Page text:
A friend and I were chatting the other day about relationships. After a season of self-prescribed abstinence from the online dating community, this friend (a bright, vibrant forty-something) decided to jump back in the game.
My comrade had recently met an attractive individual with similar interests, goals, and values. She had assumed, were this to happen, that she would be awash with positive emotion. She assumed incorrectly.
Instead of bunnies, rainbows, and Oprah moments, my dear friend was wracking her brain for the myriad of ways something could go wrong in the relationship. Perhaps her date would see aspects of her life that are still under construction. Perhaps her affection for this prospective partner would be unreciprocated. Perhaps the whole thing would crash to the earth in a magnificent fireball. In other words, the very thing my friend thought would fulfill her was now the source of considerable discomfort.
My friend’s experience is actually quite common. On the verge of accomplishing our goals, it is common for many of us to feel restless or agitated. Why does this happen? The answer is somewhat complex.
Longing is an unconscious manifestation of scarcity, the pervasive belief that we are not enough and/or that we do not have enough. Scarcity is fueled by fear and self-doubt. These feelings come with a dialogue that usually begins with “what if” and ends in loss or catastrophe. These stories can feel so real sometimes, we start responding to them as if they are true.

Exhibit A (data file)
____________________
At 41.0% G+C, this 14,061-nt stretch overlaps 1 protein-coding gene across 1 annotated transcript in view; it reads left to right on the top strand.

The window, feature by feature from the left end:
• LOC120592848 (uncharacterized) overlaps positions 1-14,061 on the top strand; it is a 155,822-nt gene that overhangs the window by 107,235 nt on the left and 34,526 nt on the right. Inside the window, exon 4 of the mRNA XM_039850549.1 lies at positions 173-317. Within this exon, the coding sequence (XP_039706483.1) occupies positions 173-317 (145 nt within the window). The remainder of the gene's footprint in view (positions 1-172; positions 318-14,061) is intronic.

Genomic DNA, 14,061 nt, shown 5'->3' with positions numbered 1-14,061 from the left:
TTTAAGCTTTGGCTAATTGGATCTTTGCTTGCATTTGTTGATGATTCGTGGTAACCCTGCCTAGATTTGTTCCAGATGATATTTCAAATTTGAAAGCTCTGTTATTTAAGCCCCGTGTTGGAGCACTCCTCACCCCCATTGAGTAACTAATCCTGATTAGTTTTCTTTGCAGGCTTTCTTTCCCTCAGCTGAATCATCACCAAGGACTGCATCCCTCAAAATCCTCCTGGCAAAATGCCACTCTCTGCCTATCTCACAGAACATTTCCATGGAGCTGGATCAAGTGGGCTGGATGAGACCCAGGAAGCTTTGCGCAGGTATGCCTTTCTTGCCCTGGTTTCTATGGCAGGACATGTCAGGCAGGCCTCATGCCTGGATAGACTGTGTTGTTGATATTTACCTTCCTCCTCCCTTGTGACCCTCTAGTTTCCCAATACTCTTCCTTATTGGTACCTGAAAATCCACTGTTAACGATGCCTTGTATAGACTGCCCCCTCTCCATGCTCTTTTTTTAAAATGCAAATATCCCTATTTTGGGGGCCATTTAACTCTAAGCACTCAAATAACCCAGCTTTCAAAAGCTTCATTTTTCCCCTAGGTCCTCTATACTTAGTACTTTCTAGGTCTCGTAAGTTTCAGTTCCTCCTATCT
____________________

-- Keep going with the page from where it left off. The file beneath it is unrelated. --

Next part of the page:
They are not. They are merely representations of emotions that are meant to come and go.
When we are anxious or fearful, our bodies and brains are compelled to seek—sometimes obsessively—for the people, places, or things we think will deliver us from scarcity. We are seduced by the notion that the perfect partner, job, house, will be our one-way ticket out of painful feelings.
The greater our fear, the more urgently we seek to quell it. The wiser mind knows this is a fool’s errand, but fear is an irresistible salesman.
Seduced by the idea that deliverance is just one person, place, or thing away, we become consumed by thoughts of the future. In so doing, lose touch with what we are feeling in the present moment. I like to call this “the seeking trance.” When we find what we are looking for, the trance is broken, our love affair with “someday” abruptly ends, we are catapulted into the present moment, and the feelings we were attempting to avoid come rushing into consciousness. Suddenly, the object of our craving becomes someone or something we don’t trust.
Online dating can be a sticky wicket for precisely this reason. Each profile is carefully crafted by an individual who has his or her own unique relationship with fear and scarcity. The result is a collective mass of fear-based energy that manifests in unanswered messages by individuals who proclaimed interest, promising first dates who mysteriously disappear, salacious electronic threads that never yield an in-person meeting.
(Sidebar: no wonder my friend was feeling overwhelmed by fear—online dating is a veritable roller coaster of hope and disappointment!)